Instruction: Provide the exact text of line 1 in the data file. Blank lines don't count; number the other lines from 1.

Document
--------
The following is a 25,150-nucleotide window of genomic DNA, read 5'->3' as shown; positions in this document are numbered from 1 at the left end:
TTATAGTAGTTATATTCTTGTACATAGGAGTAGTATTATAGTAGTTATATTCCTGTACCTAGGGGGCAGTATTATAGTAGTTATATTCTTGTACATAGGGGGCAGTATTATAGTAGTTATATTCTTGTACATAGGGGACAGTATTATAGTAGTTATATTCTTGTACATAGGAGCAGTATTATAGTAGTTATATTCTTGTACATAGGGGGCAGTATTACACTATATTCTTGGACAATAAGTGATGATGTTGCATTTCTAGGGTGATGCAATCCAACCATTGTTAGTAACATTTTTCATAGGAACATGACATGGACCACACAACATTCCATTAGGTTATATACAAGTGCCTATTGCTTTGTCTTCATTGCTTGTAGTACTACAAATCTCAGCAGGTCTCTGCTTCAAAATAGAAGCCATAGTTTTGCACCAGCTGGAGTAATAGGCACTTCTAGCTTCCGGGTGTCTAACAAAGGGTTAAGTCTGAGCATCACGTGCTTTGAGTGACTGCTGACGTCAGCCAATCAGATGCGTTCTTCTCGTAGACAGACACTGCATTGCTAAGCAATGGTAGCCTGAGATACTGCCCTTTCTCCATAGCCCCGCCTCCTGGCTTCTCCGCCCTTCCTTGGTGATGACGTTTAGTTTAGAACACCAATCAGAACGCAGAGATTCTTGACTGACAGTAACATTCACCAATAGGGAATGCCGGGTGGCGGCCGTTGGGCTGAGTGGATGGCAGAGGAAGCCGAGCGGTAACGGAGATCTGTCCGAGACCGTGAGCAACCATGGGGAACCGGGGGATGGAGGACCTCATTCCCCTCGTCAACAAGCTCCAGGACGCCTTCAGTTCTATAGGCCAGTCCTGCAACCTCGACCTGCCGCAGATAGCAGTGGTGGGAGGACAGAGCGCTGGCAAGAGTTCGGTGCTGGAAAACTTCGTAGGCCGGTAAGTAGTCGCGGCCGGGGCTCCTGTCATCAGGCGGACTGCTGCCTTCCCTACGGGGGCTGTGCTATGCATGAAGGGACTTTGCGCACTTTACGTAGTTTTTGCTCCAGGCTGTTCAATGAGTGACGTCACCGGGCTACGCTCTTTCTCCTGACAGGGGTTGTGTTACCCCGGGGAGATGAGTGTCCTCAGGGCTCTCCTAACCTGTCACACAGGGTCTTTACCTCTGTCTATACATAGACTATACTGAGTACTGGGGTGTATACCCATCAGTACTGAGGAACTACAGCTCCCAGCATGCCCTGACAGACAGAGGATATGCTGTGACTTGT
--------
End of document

The following is a 25,150-nucleotide window of genomic DNA, read 5'->3' as shown; positions in this document are numbered from 1 at the left end: